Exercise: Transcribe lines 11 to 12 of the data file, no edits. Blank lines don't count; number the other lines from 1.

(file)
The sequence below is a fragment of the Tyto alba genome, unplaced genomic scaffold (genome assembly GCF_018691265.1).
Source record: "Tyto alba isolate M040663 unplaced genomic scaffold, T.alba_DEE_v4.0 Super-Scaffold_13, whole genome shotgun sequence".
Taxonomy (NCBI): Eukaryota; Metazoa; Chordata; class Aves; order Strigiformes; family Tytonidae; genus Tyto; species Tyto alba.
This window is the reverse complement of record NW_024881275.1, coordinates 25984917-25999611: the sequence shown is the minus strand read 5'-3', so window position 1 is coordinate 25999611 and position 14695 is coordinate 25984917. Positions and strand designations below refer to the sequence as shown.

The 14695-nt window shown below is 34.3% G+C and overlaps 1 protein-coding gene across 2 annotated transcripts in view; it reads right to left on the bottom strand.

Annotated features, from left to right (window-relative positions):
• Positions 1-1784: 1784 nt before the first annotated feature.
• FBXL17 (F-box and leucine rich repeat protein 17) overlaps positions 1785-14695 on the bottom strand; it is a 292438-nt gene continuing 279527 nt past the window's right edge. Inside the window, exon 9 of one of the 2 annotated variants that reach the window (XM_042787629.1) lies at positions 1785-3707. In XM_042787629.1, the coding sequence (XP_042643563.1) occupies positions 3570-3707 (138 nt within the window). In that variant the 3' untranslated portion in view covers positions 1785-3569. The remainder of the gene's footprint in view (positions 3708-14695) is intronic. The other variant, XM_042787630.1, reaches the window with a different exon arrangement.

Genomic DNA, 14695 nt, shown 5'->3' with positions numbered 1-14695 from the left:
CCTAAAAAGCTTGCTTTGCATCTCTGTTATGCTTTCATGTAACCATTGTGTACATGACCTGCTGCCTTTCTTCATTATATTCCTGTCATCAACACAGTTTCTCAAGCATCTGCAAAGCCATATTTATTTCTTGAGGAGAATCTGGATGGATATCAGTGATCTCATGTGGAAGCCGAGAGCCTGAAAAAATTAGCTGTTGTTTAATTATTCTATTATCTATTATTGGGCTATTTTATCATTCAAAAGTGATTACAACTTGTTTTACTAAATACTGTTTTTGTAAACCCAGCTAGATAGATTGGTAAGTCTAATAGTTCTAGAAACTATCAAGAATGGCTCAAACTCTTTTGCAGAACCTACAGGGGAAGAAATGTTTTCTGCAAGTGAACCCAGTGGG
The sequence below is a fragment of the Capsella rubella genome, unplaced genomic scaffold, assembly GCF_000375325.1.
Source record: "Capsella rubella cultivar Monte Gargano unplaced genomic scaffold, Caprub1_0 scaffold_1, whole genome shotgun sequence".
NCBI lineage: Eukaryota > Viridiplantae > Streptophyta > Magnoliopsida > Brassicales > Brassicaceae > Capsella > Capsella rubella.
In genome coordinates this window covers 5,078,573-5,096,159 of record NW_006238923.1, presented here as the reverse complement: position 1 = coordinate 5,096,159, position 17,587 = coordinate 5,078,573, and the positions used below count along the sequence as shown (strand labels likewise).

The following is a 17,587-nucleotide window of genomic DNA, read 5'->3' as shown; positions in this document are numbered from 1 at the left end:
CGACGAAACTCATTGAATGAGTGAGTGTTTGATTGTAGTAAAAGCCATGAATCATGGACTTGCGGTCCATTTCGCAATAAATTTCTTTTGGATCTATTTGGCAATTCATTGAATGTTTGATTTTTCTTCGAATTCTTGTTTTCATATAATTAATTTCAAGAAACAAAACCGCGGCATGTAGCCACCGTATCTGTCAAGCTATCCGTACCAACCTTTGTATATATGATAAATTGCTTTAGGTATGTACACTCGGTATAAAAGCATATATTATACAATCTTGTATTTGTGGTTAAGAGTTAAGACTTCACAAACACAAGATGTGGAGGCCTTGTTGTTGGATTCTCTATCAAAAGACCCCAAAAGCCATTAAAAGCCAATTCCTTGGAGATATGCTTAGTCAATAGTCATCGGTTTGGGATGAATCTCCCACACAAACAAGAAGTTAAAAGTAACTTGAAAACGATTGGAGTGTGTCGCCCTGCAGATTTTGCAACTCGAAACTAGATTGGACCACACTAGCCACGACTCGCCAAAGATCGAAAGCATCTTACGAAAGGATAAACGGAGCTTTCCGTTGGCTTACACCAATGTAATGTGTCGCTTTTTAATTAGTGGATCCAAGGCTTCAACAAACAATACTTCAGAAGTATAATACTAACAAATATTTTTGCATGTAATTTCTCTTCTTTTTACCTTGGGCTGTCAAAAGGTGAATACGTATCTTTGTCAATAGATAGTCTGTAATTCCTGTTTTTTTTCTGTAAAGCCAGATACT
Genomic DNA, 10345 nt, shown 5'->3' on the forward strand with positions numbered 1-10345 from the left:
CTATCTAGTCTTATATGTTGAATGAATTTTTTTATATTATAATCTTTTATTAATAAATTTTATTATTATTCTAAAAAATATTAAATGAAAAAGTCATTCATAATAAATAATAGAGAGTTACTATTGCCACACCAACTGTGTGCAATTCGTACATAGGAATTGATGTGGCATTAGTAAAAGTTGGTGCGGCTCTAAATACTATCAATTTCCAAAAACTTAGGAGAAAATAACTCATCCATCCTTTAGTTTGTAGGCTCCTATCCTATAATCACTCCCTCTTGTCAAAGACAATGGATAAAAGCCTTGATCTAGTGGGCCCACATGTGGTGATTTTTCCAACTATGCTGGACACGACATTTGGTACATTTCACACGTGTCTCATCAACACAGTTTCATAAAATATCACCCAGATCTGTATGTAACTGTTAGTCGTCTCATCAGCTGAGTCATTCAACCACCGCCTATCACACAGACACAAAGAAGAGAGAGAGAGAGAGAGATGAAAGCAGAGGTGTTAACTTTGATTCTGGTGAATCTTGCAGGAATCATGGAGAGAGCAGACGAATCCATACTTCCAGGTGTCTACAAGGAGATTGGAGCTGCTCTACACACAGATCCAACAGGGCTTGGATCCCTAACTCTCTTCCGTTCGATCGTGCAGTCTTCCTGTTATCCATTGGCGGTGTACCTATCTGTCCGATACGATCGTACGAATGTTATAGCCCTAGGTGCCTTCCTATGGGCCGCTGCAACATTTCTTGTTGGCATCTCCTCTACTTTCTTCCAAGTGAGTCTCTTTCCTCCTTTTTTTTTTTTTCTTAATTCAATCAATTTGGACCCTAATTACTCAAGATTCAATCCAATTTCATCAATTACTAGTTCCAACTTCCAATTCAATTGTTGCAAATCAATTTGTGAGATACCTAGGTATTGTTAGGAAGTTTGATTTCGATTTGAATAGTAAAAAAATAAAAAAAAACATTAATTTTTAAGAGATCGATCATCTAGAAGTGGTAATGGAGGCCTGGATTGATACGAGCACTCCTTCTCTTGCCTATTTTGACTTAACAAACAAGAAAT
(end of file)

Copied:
The sequence below is a fragment of the Capsella rubella genome, unplaced genomic scaffold, assembly GCF_000375325.1.
Source record: "Capsella rubella cultivar Monte Gargano unplaced genomic scaffold, Caprub1_0 scaffold_1, whole genome shotgun sequence".